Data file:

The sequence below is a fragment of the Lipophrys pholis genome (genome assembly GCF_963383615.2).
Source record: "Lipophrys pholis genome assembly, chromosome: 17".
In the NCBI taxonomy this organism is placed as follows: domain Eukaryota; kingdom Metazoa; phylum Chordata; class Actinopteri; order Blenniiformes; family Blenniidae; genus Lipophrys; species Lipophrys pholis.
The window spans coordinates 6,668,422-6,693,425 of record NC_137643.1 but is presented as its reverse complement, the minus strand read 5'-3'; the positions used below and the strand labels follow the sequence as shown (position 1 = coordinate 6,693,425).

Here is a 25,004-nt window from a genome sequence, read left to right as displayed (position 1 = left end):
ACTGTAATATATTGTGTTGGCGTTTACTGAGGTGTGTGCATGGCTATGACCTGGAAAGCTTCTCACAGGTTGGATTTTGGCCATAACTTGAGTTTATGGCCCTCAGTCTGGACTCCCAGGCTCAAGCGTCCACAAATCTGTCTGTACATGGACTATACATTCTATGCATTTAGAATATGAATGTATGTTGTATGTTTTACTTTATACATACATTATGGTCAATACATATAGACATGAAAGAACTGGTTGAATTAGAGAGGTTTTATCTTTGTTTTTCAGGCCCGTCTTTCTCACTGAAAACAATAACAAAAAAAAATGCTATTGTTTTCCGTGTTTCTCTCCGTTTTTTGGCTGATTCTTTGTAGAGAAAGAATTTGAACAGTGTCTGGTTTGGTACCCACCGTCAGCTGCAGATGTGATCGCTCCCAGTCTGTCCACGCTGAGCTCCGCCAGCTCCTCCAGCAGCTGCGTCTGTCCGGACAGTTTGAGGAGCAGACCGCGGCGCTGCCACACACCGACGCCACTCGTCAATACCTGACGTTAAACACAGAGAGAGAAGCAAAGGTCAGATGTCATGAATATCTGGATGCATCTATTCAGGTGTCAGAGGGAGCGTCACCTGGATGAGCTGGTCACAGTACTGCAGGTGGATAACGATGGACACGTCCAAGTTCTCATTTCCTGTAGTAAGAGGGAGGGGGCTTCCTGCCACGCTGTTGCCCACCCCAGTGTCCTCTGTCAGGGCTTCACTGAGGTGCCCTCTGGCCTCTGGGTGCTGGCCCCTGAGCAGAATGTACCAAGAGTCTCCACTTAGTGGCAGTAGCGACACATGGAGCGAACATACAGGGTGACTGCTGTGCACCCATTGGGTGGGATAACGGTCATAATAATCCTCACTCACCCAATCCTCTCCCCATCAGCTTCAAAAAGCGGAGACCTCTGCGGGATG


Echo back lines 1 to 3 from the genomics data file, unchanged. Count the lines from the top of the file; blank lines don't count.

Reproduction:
The sequence below is a fragment of the Lipophrys pholis genome (genome assembly GCF_963383615.2).
Source record: "Lipophrys pholis genome assembly, chromosome: 17".
In the NCBI taxonomy this organism is placed as follows: domain Eukaryota; kingdom Metazoa; phylum Chordata; class Actinopteri; order Blenniiformes; family Blenniidae; genus Lipophrys; species Lipophrys pholis.